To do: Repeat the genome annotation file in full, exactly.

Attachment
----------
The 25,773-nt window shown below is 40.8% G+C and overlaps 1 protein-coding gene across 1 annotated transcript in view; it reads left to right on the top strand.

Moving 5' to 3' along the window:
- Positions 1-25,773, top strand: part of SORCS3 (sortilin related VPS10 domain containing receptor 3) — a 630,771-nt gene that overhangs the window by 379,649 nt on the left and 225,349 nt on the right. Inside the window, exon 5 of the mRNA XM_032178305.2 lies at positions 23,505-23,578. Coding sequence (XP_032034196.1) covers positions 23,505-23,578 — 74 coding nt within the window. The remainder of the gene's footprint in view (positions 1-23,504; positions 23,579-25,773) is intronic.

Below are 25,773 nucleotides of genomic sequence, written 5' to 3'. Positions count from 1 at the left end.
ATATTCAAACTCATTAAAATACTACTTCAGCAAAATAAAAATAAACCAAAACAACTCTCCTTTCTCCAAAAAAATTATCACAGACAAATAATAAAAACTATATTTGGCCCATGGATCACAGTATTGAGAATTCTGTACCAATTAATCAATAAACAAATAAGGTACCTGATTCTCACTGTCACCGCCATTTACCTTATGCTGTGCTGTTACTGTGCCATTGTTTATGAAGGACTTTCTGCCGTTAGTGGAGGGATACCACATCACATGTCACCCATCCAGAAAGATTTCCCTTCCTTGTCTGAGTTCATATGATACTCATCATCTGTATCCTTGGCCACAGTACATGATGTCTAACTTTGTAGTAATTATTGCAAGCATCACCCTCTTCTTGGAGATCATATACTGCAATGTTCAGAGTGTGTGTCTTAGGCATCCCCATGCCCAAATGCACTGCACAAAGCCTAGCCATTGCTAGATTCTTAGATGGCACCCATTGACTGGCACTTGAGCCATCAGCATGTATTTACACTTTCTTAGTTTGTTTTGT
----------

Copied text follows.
The 25,773-nt window shown below is 40.8% G+C and overlaps 1 protein-coding gene across 1 annotated transcript in view; it reads left to right on the top strand.

Moving 5' to 3' along the window:
- Positions 1-25,773, top strand: part of SORCS3 (sortilin related VPS10 domain containing receptor 3) — a 630,771-nt gene that overhangs the window by 379,649 nt on the left and 225,349 nt on the right. Inside the window, exon 5 of the mRNA XM_032178305.2 lies at positions 23,505-23,578. Coding sequence (XP_032034196.1) covers positions 23,505-23,578 — 74 coding nt within the window. The remainder of the gene's footprint in view (positions 1-23,504; positions 23,579-25,773) is intronic.

Below are 25,773 nucleotides of genomic sequence, written 5' to 3'. Positions count from 1 at the left end.
ATATTCAAACTCATTAAAATACTACTTCAGCAAAATAAAAATAAACCAAAACAACTCTCCTTTCTCCAAAAAAATTATCACAGACAAATAATAAAAACTATATTTGGCCCATGGATCACAGTATTGAGAATTCTGTACCAATTAATCAATAAACAAATAAGGTACCTGATTCTCACTGTCACCGCCATTTACCTTATGCTGTGCTGTTACTGTGCCATTGTTTATGAAGGACTTTCTGCCGTTAGTGGAGGGATACCACATCACATGTCACCCATCCAGAAAGATTTCCCTTCCTTGTCTGAGTTCATATGATACTCATCATCTGTATCCTTGGCCACAGTACATGATGTCTAACTTTGTAGTAATTATTGCAAGCATCACCCTCTTCTTGGAGATCATATACTGCAATGTTCAGAGTGTGTGTCTTAGGCATCCCCATGCCCAAATGCACTGCACAAAGCCTAGCCATTGCTAGATTCTTAGATGGCACCCATTGACTGGCACTTGAGCCATCAGCATGTATTTACACTTTCTTAGTTTGTTTTGT